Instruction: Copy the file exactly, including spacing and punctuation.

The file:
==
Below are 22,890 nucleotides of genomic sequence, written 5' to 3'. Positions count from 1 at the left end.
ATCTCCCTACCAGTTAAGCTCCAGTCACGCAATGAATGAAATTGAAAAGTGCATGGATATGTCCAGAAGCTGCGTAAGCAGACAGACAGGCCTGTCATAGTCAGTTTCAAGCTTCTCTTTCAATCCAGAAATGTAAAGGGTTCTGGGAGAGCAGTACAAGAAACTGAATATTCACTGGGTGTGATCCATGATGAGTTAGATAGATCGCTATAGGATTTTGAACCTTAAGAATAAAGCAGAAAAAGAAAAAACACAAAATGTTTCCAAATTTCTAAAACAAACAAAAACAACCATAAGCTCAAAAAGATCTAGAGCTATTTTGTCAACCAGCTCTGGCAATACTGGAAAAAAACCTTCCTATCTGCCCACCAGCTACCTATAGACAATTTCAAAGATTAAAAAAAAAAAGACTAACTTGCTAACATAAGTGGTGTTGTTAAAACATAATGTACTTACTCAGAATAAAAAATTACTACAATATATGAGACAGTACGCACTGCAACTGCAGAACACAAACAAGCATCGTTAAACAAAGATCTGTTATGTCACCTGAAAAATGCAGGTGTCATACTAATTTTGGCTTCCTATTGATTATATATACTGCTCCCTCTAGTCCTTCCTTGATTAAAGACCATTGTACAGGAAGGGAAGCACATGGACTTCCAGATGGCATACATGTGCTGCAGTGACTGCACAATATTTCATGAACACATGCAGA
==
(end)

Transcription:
Below are 22,890 nucleotides of genomic sequence, written 5' to 3'. Positions count from 1 at the left end.
ATCTCCCTACCAGTTAAGCTCCAGTCACGCAATGAATGAAATTGAAAAGTGCATGGATATGTCCAGAAGCTGCGTAAGCAGACAGACAGGCCTGTCATAGTCAGTTTCAAGCTTCTCTTTCAATCCAGAAATGTAAAGGGTTCTGGGAGAGCAGTACAAGAAACTGAATATTCACTGGGTGTGATCCATGATGAGTTAGATAGATCGCTATAGGATTTTGAACCTTAAGAATAAAGCAGAAAAAGAAAAAACACAAAATGTTTCCAAATTTCTAAAACAAACAAAAACAACCATAAGCTCAAAAAGATCTAGAGCTATTTTGTCAACCAGCTCTGGCAATACTGGAAAAAAACCTTCCTATCTGCCCACCAGCTACCTATAGACAATTTCAAAGATTAAAAAAAAAAAGACTAACTTGCTAACATAAGTGGTGTTGTTAAAACATAATGTACTTACTCAGAATAAAAAATTACTACAATATATGAGACAGTACGCACTGCAACTGCAGAACACAAACAAGCATCGTTAAACAAAGATCTGTTATGTCACCTGAAAAATGCAGGTGTCATACTAATTTTGGCTTCCTATTGATTATATATACTGCTCCCTCTAGTCCTTCCTTGATTAAAGACCATTGTACAGGAAGGGAAGCACATGGACTTCCAGATGGCATACATGTGCTGCAGTGACTGCACAATATTTCATGAACACATGCAGA